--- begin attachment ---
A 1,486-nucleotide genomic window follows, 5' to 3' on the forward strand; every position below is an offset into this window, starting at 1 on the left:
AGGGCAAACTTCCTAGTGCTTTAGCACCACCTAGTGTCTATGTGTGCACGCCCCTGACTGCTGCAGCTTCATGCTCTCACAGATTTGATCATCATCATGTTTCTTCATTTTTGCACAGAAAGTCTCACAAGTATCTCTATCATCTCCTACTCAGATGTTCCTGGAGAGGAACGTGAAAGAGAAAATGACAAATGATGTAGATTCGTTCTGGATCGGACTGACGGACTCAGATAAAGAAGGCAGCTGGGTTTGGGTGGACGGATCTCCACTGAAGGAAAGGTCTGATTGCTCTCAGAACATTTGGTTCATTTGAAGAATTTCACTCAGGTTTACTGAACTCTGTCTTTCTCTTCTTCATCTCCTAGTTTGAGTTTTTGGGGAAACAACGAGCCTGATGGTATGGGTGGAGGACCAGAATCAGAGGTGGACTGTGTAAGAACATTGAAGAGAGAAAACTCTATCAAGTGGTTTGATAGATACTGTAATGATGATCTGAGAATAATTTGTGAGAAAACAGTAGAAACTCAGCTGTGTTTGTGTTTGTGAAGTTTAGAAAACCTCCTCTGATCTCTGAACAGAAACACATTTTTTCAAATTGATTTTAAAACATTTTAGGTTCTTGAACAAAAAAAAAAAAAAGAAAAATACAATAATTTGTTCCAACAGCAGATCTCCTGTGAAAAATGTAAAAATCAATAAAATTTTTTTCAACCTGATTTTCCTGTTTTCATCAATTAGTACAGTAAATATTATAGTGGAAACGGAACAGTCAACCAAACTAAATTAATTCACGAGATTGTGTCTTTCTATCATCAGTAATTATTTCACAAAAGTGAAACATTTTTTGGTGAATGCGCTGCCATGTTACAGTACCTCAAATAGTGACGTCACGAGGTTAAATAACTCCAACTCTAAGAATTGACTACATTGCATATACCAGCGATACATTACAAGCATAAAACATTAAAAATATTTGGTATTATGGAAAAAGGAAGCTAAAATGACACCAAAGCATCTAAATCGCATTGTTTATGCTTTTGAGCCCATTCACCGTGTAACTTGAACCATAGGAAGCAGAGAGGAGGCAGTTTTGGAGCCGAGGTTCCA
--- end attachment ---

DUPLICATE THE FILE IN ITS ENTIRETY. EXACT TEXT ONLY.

A 1,486-nucleotide genomic window follows, 5' to 3' on the forward strand; every position below is an offset into this window, starting at 1 on the left:
AGGGCAAACTTCCTAGTGCTTTAGCACCACCTAGTGTCTATGTGTGCACGCCCCTGACTGCTGCAGCTTCATGCTCTCACAGATTTGATCATCATCATGTTTCTTCATTTTTGCACAGAAAGTCTCACAAGTATCTCTATCATCTCCTACTCAGATGTTCCTGGAGAGGAACGTGAAAGAGAAAATGACAAATGATGTAGATTCGTTCTGGATCGGACTGACGGACTCAGATAAAGAAGGCAGCTGGGTTTGGGTGGACGGATCTCCACTGAAGGAAAGGTCTGATTGCTCTCAGAACATTTGGTTCATTTGAAGAATTTCACTCAGGTTTACTGAACTCTGTCTTTCTCTTCTTCATCTCCTAGTTTGAGTTTTTGGGGAAACAACGAGCCTGATGGTATGGGTGGAGGACCAGAATCAGAGGTGGACTGTGTAAGAACATTGAAGAGAGAAAACTCTATCAAGTGGTTTGATAGATACTGTAATGATGATCTGAGAATAATTTGTGAGAAAACAGTAGAAACTCAGCTGTGTTTGTGTTTGTGAAGTTTAGAAAACCTCCTCTGATCTCTGAACAGAAACACATTTTTTCAAATTGATTTTAAAACATTTTAGGTTCTTGAACAAAAAAAAAAAAAAGAAAAATACAATAATTTGTTCCAACAGCAGATCTCCTGTGAAAAATGTAAAAATCAATAAAATTTTTTTCAACCTGATTTTCCTGTTTTCATCAATTAGTACAGTAAATATTATAGTGGAAACGGAACAGTCAACCAAACTAAATTAATTCACGAGATTGTGTCTTTCTATCATCAGTAATTATTTCACAAAAGTGAAACATTTTTTGGTGAATGCGCTGCCATGTTACAGTACCTCAAATAGTGACGTCACGAGGTTAAATAACTCCAACTCTAAGAATTGACTACATTGCATATACCAGCGATACATTACAAGCATAAAACATTAAAAATATTTGGTATTATGGAAAAAGGAAGCTAAAATGACACCAAAGCATCTAAATCGCATTGTTTATGCTTTTGAGCCCATTCACCGTGTAACTTGAACCATAGGAAGCAGAGAGGAGGCAGTTTTGGAGCCGAGGTTCCA